A Bankrate survey conducted in late July 2021 found that 55% of Americans who are employed or looking for a job said they were likely to look for a new job in the next 12 months. In particular, 77% of Gen Zers and 63% of millennials were planning to job hunt, and 72% of those who earn less than $30,000 per year were planning to seek new employment. Black and Hispanic Americans were also particularly interested in getting new jobs. Older workers, those earning more than $80,000 per year, and White workers were less likely to say they would be job searching.

A Microsoft survey conducted in January 2021 found that globally more than 40% of workers were likely to consider leaving their current employer in the next year. A Prudential survey in late May found that 48% of workers were rethinking what type of job they want. Nevertheless, it’s one thing to contemplate a job change when answering a survey and another thing to actually do it.

FAQs

How Can Companies Prevent Employees From Leaving During the Great Resignation?

Klotz says that companies can retain employees who are burned out by giving them a break and more support. Experts say they can offer employees more accommodating work arrangements, including remote work, hybrid work, and flexible schedules. And they can listen to what employees say they want and need instead of making tone-deaf, top-down decisions.

What Are the Signs of Burnout at Work?

Burnout looks different in different lines of work. A burned-out respiratory therapist or veterinary technician has experienced a level of trauma at work that a typical office employee has not. Still, in general, some common symptoms include exhaustion, cynicism, and a sense of ineffectiveness. Workplace conditions—such as routine exposure to COVID-19, understaffing, insufficient time off, and emotional abuse—have contributed to burnout during the pandemic.

Is the Great Resignation Just a Great Exaggeration?

Resignation rates have been trending upward since hitting a low of 1.2% in August and September of 2009. They plummeted to a low of 1.6%, not seen since June 2013, in April 2020. In other words, workers have been quitting in record numbers for the better part of the past eight years. The Bureau of Labor Statistics started tracking the quit rate in 2000.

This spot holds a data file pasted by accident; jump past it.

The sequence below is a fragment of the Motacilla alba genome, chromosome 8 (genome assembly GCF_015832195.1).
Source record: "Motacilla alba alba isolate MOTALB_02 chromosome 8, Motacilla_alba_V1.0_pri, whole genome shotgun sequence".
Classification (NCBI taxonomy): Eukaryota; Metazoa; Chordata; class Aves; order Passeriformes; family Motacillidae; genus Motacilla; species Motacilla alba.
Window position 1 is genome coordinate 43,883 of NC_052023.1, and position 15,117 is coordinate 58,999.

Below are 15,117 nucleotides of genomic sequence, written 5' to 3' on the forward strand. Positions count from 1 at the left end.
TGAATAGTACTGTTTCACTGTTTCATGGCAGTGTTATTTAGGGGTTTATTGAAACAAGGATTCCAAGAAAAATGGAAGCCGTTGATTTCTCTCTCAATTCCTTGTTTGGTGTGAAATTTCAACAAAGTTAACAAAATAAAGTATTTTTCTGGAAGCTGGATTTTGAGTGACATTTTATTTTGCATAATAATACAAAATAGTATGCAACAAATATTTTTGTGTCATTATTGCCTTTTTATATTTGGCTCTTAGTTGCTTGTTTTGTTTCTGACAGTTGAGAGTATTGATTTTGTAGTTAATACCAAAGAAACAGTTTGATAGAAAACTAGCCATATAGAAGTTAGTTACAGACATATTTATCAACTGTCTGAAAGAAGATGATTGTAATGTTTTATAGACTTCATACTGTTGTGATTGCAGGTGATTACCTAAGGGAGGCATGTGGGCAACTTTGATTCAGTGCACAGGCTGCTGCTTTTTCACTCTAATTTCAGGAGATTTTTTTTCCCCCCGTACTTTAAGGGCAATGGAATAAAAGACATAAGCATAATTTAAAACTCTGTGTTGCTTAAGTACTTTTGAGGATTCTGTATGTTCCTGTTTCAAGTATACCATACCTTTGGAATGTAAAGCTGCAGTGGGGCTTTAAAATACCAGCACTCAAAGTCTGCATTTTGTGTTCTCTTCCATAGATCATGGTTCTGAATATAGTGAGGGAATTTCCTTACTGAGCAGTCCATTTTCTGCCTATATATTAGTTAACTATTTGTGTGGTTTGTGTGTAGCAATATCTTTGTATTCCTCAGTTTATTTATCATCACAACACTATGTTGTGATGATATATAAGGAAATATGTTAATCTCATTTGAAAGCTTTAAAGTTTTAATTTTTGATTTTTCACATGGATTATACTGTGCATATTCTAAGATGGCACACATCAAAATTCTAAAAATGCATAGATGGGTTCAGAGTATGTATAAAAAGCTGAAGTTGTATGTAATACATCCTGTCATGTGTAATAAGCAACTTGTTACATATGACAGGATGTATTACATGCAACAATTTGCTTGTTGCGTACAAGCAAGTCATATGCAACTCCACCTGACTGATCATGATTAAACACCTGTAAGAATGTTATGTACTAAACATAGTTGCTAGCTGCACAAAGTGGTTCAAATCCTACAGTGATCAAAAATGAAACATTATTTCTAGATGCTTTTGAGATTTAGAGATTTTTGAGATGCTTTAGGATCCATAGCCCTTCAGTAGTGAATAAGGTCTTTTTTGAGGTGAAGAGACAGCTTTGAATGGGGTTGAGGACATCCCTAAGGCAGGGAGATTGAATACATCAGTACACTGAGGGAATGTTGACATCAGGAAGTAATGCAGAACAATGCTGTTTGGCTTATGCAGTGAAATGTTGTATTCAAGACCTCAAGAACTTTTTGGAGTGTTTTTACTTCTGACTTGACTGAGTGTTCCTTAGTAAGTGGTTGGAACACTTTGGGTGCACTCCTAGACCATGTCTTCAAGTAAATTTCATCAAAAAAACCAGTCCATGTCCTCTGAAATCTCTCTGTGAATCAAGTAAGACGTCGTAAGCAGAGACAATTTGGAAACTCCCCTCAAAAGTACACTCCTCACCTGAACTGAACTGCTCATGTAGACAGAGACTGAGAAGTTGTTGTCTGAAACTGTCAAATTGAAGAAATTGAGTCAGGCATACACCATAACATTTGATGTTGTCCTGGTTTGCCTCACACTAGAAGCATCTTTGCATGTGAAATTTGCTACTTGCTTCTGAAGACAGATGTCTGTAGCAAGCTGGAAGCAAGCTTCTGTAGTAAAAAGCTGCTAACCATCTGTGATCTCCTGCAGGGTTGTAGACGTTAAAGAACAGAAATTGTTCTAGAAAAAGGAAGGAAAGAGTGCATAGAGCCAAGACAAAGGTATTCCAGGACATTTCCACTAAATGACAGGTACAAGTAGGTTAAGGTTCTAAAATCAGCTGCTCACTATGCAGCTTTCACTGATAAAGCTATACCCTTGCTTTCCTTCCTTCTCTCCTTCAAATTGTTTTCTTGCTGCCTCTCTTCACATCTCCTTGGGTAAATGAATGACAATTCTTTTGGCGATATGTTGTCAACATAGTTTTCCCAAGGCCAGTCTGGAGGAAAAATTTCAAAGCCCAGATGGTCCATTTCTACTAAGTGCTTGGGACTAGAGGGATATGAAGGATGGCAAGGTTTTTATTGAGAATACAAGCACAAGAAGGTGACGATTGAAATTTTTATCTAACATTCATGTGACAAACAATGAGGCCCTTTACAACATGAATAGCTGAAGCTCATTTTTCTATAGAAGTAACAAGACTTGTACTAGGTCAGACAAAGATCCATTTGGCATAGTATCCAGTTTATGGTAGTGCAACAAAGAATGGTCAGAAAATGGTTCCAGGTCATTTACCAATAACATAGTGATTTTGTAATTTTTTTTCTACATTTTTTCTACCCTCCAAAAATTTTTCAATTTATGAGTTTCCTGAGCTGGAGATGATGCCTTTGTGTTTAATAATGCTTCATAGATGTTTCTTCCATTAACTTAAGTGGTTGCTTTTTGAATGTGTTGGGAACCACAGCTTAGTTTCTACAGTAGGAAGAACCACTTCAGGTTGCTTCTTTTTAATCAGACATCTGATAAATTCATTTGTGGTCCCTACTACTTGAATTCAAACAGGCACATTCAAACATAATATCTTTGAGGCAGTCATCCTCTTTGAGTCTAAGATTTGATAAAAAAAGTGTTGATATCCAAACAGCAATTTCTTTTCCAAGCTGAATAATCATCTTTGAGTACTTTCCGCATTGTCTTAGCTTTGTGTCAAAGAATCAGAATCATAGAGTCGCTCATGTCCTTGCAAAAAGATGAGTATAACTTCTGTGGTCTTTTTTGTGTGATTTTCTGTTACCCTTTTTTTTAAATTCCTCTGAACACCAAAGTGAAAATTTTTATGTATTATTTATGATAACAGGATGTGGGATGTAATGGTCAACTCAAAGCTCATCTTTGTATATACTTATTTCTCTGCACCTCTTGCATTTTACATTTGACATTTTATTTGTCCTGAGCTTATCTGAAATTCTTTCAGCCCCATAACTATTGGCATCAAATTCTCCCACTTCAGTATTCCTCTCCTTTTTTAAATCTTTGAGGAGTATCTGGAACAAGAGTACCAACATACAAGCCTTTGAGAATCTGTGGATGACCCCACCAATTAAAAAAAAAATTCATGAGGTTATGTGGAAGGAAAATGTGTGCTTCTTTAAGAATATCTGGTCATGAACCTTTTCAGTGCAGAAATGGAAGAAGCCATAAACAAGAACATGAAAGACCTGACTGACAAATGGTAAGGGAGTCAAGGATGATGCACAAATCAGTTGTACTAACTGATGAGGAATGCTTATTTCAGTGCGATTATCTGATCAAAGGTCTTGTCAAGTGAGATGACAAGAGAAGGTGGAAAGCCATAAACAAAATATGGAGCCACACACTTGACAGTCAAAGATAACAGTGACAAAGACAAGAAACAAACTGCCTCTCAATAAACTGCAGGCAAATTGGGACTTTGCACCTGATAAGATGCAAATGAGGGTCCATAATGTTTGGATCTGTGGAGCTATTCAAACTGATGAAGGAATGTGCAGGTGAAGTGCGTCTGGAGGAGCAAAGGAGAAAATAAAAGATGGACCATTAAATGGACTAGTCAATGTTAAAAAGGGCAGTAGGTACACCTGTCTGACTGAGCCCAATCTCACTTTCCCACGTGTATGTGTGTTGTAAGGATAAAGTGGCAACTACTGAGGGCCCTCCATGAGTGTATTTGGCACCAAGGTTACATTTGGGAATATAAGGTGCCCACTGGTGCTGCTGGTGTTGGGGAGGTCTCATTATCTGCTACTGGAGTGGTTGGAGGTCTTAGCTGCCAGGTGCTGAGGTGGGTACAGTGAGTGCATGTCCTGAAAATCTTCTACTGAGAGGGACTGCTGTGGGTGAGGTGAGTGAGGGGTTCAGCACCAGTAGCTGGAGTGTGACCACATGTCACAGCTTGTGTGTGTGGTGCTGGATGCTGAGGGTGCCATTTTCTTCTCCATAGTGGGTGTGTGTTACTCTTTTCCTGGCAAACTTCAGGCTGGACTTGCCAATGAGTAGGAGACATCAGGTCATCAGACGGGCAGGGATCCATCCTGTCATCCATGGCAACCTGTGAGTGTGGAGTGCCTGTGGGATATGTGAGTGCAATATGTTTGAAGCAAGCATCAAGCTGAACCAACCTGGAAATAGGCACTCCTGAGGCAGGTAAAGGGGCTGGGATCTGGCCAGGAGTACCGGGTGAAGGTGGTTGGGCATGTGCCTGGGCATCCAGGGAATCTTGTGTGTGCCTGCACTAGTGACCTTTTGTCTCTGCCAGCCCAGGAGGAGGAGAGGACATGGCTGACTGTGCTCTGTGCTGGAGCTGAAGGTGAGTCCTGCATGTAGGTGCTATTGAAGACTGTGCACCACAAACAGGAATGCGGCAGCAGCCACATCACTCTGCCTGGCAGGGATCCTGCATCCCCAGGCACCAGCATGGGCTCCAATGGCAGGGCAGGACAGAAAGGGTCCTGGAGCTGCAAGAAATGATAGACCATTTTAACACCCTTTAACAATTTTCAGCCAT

Article Sources

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  2. U.S. Bureau of Labor Statistics. "Job Openings and Labor Turnover Summary: October 2021." Accessed Dec. 14, 2021.

  3. Centers for Disease Control and Prevention. Mortality and Morbidity Weekly Report. "New COVID-19 Cases and Hospitalizations Among Adults." Accessed Dec. 14, 2021.

  4. The Boston Globe. "'The Great Resignation' is looming: Why people are quitting their jobs post-pandemic." Accessed Dec. 14, 2021.

  5. Prudential. "Shifting Worker Expectations Guide the Coming Talent Migration." Accessed Dec. 14, 2021.

  6. PR Newswire. "Research From Robert Half Reveals Significant Job Movement Among U.S. Workers." Accessed Dec. 14, 2021.

  7. The New Yorker. "Why Are so Many Knowledge Workers Quitting?" Accessed Dec. 14, 2021.

  8. Slate. "Everyone Is Quitting Their Job." Accessed Dec. 14, 2021.

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  10. U.S. Bureau of Labor. "Job Openings and Labor Turnover Survey." Accessed Sept. 1, 2021.

  11. St. Louis Federal Reserve. "Quits: Total Nonfarm." Accessed Dec. 14, 2021.

  12. U.S. Bureau of Labor Statistics. "Table 4. Quit Levels and Rates by Industry and Region, Seasonally Adjusted." Accessed Dec. 14, 2021.

  13. U.S. Bureau of Labor Statistics. "Table 1. Job Openings Levels and Rates by Industry and Region, Seasonally Adjusted." Accessed Dec. 14, 2021.

  14. Bankrate. "Survey: 55% Expecting to Search for a New Job over the Next 12 Months." Accessed Dec. 14, 2021.

  15. Microsoft. "The Next Great Disruption Is Hybrid Work—Are We Ready?" Accessed Dec. 14, 2021.

  16. TechRepublic. "The Great Resignation of 2021: Are 30% of Workers Really Going to Quit?" Accessed Dec. 14, 2021.

  17. Harvard Business Review. "Don't Force People to Come Back to the Office Full Time." Accessed Dec. 14, 2021.

  18. TechRepublic. "Burnout Syndrome Is Real but Exaggerated in America." Accessed Dec. 14, 2021.